NEW YORK — The imperfect game stands.
An umpire's tears and admission he blew a call failed to move commissioner Bud Selig to award the Tigers' Armando Galarraga the perfect game he pitched. The play and its aftermath quickly became the talk of the sports world and beyond.
Selig said Thursday that MLB will look at expanded replay and umpiring after umpire Jim Joyce's botched call Wednesday that cost Galarraga the perfect game — 27 batters up, 27 down. No hits, no walks, no errors.
The Associated Press reported that the call will not be reversed, but the Los Angeles Times reported that Selig agonized so greatly for a while that he considered overturning it.
"There is no dispute that last night's game should have ended differently," Selig said in a statement.
Later, he added, "Given last night's call and other recent events, I will examine our umpiring system, the expanded use of instant replay and all other related features."
Joyce admitted he erred on what would've been the final out in Detroit, when he called Cleveland's Jason Donald safe at first base. The umpire personally apologized to Galarraga and hugged him after the 3-0 win, then took the field in tears Thursday to umpire behind the plate.
Tigers manager Jim Leyland picked Galarraga to present Detroit's lineup at home plate before Thursday's game to set up an emotional meeting with Joyce. They shook hands, and the umpire gave the pitcher a pat on the shoulder.
"I didn't want this to be my 15 minutes of fame. I would have liked my 15 minutes to be a great call in the World Series. Hopefully, my 15 minutes are over now," said Joyce, who was given the option to take the day off.
"No, not in my lowest moment," Joyce said, when asked if he considered not showing up. "If I had done that, I couldn't have faced myself."
"There's no doubt he feels bad and terrible," Galarraga said Thursday. "I have a lot of respect for the man. It takes a lot to say you're sorry and to say in interviews he made a mistake."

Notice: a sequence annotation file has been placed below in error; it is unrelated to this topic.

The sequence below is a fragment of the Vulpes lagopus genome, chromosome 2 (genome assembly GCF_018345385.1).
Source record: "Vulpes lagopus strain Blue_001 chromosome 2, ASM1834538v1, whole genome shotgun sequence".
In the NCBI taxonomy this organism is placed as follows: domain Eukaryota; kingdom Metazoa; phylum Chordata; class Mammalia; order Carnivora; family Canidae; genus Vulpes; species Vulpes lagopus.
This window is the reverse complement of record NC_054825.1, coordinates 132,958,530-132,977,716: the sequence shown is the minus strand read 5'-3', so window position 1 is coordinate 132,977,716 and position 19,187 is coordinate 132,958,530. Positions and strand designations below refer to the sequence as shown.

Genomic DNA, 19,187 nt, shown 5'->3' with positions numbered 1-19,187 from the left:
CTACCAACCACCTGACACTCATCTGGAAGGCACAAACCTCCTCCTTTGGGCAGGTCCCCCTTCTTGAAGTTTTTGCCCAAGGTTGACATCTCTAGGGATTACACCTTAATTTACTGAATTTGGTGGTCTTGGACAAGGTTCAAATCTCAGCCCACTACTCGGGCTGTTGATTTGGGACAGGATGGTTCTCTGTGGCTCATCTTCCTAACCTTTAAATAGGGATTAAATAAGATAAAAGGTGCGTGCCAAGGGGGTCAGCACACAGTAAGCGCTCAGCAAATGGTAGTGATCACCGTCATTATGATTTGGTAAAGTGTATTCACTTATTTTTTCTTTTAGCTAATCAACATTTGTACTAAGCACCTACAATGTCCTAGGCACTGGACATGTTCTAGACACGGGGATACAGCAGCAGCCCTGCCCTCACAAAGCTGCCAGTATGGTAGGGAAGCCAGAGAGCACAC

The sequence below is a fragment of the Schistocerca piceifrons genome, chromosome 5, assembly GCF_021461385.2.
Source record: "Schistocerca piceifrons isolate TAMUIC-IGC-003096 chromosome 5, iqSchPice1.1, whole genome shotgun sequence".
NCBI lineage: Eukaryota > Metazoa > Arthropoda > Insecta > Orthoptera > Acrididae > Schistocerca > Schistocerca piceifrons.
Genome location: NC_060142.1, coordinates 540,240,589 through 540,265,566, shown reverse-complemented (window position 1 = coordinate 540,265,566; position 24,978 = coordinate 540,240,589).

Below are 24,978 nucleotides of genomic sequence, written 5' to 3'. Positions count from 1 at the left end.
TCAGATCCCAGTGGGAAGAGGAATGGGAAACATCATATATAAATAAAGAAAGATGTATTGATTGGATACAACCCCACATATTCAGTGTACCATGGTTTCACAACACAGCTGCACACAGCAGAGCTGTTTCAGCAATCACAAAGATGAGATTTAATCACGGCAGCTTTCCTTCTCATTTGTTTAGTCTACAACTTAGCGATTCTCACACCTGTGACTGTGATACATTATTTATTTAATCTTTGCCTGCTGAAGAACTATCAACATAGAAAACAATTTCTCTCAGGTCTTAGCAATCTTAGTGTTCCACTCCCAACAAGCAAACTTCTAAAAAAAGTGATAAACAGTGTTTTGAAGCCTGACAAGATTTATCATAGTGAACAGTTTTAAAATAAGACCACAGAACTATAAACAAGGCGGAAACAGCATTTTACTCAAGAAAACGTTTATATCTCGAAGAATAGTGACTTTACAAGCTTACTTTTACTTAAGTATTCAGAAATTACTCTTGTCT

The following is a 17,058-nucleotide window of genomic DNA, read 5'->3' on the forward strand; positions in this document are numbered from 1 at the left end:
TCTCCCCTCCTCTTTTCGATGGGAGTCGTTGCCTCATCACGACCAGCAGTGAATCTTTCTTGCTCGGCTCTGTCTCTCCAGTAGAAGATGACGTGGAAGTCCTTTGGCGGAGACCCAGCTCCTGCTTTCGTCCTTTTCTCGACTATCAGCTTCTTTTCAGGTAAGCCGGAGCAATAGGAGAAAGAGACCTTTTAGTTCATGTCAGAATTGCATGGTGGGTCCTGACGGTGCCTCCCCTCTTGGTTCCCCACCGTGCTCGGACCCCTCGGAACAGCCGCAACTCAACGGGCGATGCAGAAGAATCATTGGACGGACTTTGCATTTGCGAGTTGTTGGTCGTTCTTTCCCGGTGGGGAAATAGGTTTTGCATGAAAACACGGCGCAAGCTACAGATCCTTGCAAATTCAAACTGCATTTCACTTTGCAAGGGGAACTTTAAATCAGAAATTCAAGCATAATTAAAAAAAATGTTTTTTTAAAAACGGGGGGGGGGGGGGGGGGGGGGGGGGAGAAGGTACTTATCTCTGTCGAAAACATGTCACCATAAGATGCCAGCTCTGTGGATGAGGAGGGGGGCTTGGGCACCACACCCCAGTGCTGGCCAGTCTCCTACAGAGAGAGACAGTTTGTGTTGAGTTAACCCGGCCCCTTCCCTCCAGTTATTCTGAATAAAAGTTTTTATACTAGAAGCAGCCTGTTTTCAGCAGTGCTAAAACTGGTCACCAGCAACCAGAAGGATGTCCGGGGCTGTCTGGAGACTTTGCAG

"I'm sad, but I know that I pitched a perfect game. The first 28-out perfect game," he said.
Denied the 21st perfect game in history and a record third this year, Galarraga still got a prize. The Tigers and Chevrolet gave him with a Corvette.
Opinions poured in from all over.
"If I was Mr. Selig, in the best interest of the game, the guy got it, and I'd give him his perfect game," Cardinals manager Tony La Russa said.
To others, rewriting history would mean trouble. Tweeted actor Alyssa Milano: "Personally, I agree with Selig on this one. Part of the game (as it is played now) is human error."
White House spokesman Robert Gibbs said, "I hope that baseball awards a perfect game to that pitcher." Told that MLB was not going to reverse it, he joked, "We're going to work on an executive order."
The umpire who made perhaps the most infamous call of all thought Selig got it right.
Don Denkinger's missed call in Game 6 of the 1985 World Series — also involving a pitcher covering first — helped cost the Cards a chance to clinch it, then the Royals won Game 7.
"No, you can't change it," Denkinger said. "It was Jim's call, and it's got to go down that way. You can't run from it, it's a part of life."